Do I have to renew a lease with a bad tenant?

renew a lease with a bad tenant Atlanta Marietta Sandy Springs Roswell Decatur Stone Mountain Lawrenceville GA Georgia

We’ve all had them.

Tenants that feel like their sole purpose is to destroy our sanity.

Bad tenants are the bane of landlords everywhere, whether “bad” means noisy, destructive, or constantly late paying the rent.

The good news: you have every right to not to renew at the end of the lease term, in most cases. Here’s how to part ways with bad tenants legally when their leases are up and not renew a lease with a bad tenant.

You don’t need a reason (most of the time)

In most cases, for fixed-term leases, you don’t need to declare a reason not to renew a tenant’s lease at the end of a fixed-lease term. Neither you nor your tenant needs to give a reason if either party chooses not to renew the lease at the end of its term. The legal agreement is no longer binding after the end date on the contract.

The exception is for Section 8 properties. In these cases, the local public housing authority (PHA) rules lease terminations.

Here’s what to do if working with a PHA:

  • Contact your local PHA to determine the rules regarding lease termination and whether you must give a reason.
  • Find out what constitutes a valid or invalid reason to be sure you’re following the rules.
  • Keep all information regarding the tenant in writing, so you can document your decision not to renew. Proof works in your favor in these cases.

Give fair notice

Even if you don’t tell tenants why a lease isn’t being renewed, let them know you won’t be renewing ahead of time. That way, they’ll have time to find a new place and make arrangements to move out. Make things easier on yourself and your tenants. Include wording in your written lease that details the amount of notice you’ll give if you don’t renew.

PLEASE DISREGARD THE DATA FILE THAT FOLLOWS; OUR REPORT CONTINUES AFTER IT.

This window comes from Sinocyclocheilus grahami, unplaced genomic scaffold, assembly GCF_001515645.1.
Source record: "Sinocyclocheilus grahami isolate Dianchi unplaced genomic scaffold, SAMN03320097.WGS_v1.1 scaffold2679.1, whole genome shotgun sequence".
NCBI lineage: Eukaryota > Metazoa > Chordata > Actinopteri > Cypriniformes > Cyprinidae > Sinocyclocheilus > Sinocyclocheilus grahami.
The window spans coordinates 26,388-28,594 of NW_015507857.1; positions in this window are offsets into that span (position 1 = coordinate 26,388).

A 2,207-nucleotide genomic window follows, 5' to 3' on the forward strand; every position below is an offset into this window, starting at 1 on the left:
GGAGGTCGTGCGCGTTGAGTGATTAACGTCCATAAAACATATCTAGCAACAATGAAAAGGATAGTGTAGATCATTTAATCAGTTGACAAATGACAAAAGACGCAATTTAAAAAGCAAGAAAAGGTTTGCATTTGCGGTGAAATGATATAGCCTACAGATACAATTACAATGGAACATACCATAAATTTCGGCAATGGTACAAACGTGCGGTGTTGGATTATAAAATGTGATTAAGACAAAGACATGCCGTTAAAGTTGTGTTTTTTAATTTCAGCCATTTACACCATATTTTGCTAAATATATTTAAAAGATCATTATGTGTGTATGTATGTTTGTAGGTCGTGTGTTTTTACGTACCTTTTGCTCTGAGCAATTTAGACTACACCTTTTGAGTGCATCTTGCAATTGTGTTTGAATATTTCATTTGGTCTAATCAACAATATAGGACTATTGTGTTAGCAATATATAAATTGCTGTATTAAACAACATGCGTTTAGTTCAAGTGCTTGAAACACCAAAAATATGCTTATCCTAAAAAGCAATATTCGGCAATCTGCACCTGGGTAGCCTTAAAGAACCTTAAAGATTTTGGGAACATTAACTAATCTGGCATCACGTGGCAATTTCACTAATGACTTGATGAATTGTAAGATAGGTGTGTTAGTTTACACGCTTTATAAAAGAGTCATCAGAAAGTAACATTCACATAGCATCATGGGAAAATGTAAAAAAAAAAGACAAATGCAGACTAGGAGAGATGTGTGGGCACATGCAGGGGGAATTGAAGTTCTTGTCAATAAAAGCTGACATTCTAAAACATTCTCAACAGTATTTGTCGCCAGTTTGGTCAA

If your lease doesn’t specify a non-renewal notification time frame, 60-day notice for landlord and 30-day notice for the tenant. This is according to the Georgia Landlord-Tenant Handbook. As an example, if the lease ends November 30, notify the tenant by October 31 that you will not renew the lease. Check your state’s laws for specifics, as these rules vary by region.

In Georgia, if you have a lease that states 30 days, you only need to provide your tenant with the 30-day notice. If there is no verbiage discussing this in the lease, or you don’t have a lease, then state laws require the landlord to provide the tenant with a 60-day notice.

You can’t retaliate or discriminate

You don’t need to state a reason for not renewing a tenant’s lease. But you’re not allowed to deny renewal as an act of retaliation or discrimination of any sort if the tenant files an action against you. That applies if the tenant follows the terms of the lease and pays rent on time. Discrimination also isn’t allowed. For instance, you can’t decide that you don’t want to renew a lease just because of a tenant’s political or religious views, family values, or any of the other protected classes.

Month-to-month tenancy

If your tenant rents month-to-month without a specific end date to their term of tenancy, you must give them written notice when deciding not to renew the rental agreement. This applies even if the original agreement is verbal.

Most of the time, you can generally give notice equal to one rental period or month, although this varies by state. Please check your state laws here to determine what’s acceptable in your state. Tenants staying on after a fixed-term lease has ended become month-to-month tenants. The same rules apply for notifying them of your decision not to renew.

It’s in your best interest to ditch a bad tenant as soon as their lease is up so you can welcome better tenants. You just may be doing the neighbors a favor, too.

Can a landlord ask a tenant to move out when a lease expires?

Yes. A landlord may choose to terminate a tenancy at the end of a lease. If a landlord would like to end a lease when its term expires, some states require the landlord to give notice to the tenant even though the lease already specifies the termination date. 60 days is usually a sufficient notice for a tenant to search for a new rental.